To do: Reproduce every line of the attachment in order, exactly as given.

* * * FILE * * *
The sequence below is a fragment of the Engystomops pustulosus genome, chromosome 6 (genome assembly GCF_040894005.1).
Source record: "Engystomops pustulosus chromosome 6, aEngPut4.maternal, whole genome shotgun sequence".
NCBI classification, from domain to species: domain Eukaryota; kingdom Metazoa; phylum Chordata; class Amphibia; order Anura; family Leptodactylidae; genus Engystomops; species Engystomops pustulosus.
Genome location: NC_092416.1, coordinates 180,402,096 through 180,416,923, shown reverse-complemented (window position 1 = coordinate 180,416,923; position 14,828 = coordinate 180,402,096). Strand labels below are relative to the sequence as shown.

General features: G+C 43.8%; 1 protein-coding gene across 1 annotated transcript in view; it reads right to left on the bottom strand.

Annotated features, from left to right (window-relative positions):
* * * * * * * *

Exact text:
The sequence below is a fragment of the Engystomops pustulosus genome, chromosome 6 (genome assembly GCF_040894005.1).
Source record: "Engystomops pustulosus chromosome 6, aEngPut4.maternal, whole genome shotgun sequence".
NCBI classification, from domain to species: domain Eukaryota; kingdom Metazoa; phylum Chordata; class Amphibia; order Anura; family Leptodactylidae; genus Engystomops; species Engystomops pustulosus.
Genome location: NC_092416.1, coordinates 180,402,096 through 180,416,923, shown reverse-complemented (window position 1 = coordinate 180,416,923; position 14,828 = coordinate 180,402,096). Strand labels below are relative to the sequence as shown.

General features: G+C 43.8%; 1 protein-coding gene across 1 annotated transcript in view; it reads right to left on the bottom strand.

Annotated features, from left to right (window-relative positions):